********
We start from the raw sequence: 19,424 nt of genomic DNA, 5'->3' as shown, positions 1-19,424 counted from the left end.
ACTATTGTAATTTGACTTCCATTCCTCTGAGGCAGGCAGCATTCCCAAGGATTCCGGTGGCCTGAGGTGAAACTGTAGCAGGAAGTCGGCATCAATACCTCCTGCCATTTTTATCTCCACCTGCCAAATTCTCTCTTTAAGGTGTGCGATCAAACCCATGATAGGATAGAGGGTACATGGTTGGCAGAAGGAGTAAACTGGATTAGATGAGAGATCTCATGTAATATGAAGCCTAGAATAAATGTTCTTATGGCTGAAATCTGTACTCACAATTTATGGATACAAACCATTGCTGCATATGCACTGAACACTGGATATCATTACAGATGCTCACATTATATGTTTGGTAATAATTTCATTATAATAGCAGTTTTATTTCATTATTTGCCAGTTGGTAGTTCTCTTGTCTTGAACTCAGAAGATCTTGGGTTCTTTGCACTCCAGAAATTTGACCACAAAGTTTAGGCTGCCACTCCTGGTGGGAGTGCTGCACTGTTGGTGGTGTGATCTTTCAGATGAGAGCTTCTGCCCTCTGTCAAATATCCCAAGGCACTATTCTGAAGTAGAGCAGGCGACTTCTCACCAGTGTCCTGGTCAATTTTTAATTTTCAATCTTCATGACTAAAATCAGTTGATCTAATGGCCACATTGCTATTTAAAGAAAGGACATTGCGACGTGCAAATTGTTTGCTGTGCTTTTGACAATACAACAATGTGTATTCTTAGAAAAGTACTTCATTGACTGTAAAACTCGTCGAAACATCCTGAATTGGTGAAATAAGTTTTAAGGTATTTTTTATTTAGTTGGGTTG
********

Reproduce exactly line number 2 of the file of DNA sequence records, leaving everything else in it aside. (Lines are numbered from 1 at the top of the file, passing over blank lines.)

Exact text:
ACTATTGTAATTTGACTTCCATTCCTCTGAGGCAGGCAGCATTCCCAAGGATTCCGGTGGCCTGAGGTGAAACTGTAGCAGGAAGTCGGCATCAATACCTCCTGCCATTTTTATCTCCACCTGCCAAATTCTCTCTTTAAGGTGTGCGATCAAACCCATGATAGGATAGAGGGTACATGGTTGGCAGAAGGAGTAAACTGGATTAGATGAGAGATCTCATGTAATATGAAGCCTAGAATAAATGTTCTTATGGCTGAAATCTGTACTCACAATTTATGGATACAAACCATTGCTGCATATGCACTGAACACTGGATATCATTACAGATGCTCACATTATATGTTTGGTAATAATTTCATTATAATAGCAGTTTTATTTCATTATTTGCCAGTTGGTAGTTCTCTTGTCTTGAACTCAGAAGATCTTGGGTTCTTTGCACTCCAGAAATTTGACCACAAAGTTTAGGCTGCCACTCCTGGTGGGAGTGCTGCACTGTTGGTGGTGTGATCTTTCAGATGAGAGCTTCTGCCCTCTGTCAAATATCCCAAGGCACTATTCTGAAGTAGAGCAGGCGACTTCTCACCAGTGTCCTGGTCAATTTTTAATTTTCAATCTTCATGACTAAAATCAGTTGATCTAATGGCCACATTGCTATTTAAAGAAAGGACATTGCGACGTGCAAATTGTTTGCTGTGCTTTTGACAATACAACAATGTGTATTCTTAGAAAAGTACTTCATTGACTGTAAAACTCGTCGAAACATCCTGAATTGGTGAAATAAGTTTTAAGGTATTTTTTATTTAGTTGGGTTG